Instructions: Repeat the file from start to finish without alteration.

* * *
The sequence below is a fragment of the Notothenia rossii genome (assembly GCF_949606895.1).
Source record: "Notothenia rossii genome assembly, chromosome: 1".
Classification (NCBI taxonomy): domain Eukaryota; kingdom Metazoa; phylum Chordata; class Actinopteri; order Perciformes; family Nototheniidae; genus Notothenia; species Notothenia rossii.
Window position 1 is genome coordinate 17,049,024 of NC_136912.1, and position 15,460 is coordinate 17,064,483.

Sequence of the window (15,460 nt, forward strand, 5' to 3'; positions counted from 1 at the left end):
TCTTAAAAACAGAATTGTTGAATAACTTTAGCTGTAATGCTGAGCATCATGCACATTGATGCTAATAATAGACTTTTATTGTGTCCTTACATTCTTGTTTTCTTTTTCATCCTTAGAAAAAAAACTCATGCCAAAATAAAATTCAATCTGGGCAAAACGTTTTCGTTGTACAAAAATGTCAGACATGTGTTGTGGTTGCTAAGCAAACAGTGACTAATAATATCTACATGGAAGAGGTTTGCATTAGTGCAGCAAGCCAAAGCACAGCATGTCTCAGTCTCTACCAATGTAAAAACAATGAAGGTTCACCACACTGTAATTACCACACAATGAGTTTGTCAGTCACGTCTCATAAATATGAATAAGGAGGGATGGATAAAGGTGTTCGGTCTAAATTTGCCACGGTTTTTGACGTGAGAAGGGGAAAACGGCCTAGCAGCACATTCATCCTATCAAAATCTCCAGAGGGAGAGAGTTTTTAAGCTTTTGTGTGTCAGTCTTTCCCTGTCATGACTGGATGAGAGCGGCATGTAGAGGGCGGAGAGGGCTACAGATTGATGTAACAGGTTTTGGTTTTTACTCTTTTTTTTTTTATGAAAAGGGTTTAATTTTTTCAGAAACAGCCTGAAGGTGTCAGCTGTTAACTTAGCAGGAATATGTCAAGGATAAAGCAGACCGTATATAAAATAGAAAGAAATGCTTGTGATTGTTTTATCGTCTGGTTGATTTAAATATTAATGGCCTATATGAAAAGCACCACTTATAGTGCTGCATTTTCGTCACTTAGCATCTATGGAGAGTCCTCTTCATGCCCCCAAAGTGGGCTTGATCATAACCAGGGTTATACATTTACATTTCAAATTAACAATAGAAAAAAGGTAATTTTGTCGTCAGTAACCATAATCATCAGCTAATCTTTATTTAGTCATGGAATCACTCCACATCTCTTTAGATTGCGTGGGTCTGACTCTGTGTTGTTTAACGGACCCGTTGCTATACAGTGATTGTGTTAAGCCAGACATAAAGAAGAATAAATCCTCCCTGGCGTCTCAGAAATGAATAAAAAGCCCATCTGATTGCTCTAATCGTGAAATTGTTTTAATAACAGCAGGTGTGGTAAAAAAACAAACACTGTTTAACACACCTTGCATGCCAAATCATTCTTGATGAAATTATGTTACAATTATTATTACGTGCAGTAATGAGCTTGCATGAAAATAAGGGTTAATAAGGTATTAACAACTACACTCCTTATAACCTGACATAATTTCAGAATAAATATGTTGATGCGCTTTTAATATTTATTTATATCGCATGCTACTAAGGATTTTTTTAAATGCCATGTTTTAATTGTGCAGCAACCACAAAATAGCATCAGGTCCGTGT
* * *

The sequence below is a fragment of the Notothenia rossii genome (assembly GCF_949606895.1).
Source record: "Notothenia rossii genome assembly, chromosome: 1".
Classification (NCBI taxonomy): domain Eukaryota; kingdom Metazoa; phylum Chordata; class Actinopteri; order Perciformes; family Nototheniidae; genus Notothenia; species Notothenia rossii.
Window position 1 is genome coordinate 17,049,024 of NC_136912.1, and position 15,460 is coordinate 17,064,483.

Sequence of the window (15,460 nt, forward strand, 5' to 3'; positions counted from 1 at the left end):
TCTTAAAAACAGAATTGTTGAATAACTTTAGCTGTAATGCTGAGCATCATGCACATTGATGCTAATAATAGACTTTTATTGTGTCCTTACATTCTTGTTTTCTTTTTCATCCTTAGAAAAAAAACTCATGCCAAAATAAAATTCAATCTGGGCAAAACGTTTTCGTTGTACAAAAATGTCAGACATGTGTTGTGGTTGCTAAGCAAACAGTGACTAATAATATCTACATGGAAGAGGTTTGCATTAGTGCAGCAAGCCAAAGCACAGCATGTCTCAGTCTCTACCAATGTAAAAACAATGAAGGTTCACCACACTGTAATTACCACACAATGAGTTTGTCAGTCACGTCTCATAAATATGAATAAGGAGGGATGGATAAAGGTGTTCGGTCTAAATTTGCCACGGTTTTTGACGTGAGAAGGGGAAAACGGCCTAGCAGCACATTCATCCTATCAAAATCTCCAGAGGGAGAGAGTTTTTAAGCTTTTGTGTGTCAGTCTTTCCCTGTCATGACTGGATGAGAGCGGCATGTAGAGGGCGGAGAGGGCTACAGATTGATGTAACAGGTTTTGGTTTTTACTCTTTTTTTTTTTATGAAAAGGGTTTAATTTTTTCAGAAACAGCCTGAAGGTGTCAGCTGTTAACTTAGCAGGAATATGTCAAGGATAAAGCAGACCGTATATAAAATAGAAAGAAATGCTTGTGATTGTTTTATCGTCTGGTTGATTTAAATATTAATGGCCTATATGAAAAGCACCACTTATAGTGCTGCATTTTCGTCACTTAGCATCTATGGAGAGTCCTCTTCATGCCCCCAAAGTGGGCTTGATCATAACCAGGGTTATACATTTACATTTCAAATTAACAATAGAAAAAAGGTAATTTTGTCGTCAGTAACCATAATCATCAGCTAATCTTTATTTAGTCATGGAATCACTCCACATCTCTTTAGATTGCGTGGGTCTGACTCTGTGTTGTTTAACGGACCCGTTGCTATACAGTGATTGTGTTAAGCCAGACATAAAGAAGAATAAATCCTCCCTGGCGTCTCAGAAATGAATAAAAAGCCCATCTGATTGCTCTAATCGTGAAATTGTTTTAATAACAGCAGGTGTGGTAAAAAAACAAACACTGTTTAACACACCTTGCATGCCAAATCATTCTTGATGAAATTATGTTACAATTATTATTACGTGCAGTAATGAGCTTGCATGAAAATAAGGGTTAATAAGGTATTAACAACTACACTCCTTATAACCTGACATAATTTCAGAATAAATATGTTGATGCGCTTTTAATATTTATTTATATCGCATGCTACTAAGGATTTTTTTAAATGCCATGTTTTAATTGTGCAGCAACCACAAAATAGCATCAGGTCCGTGT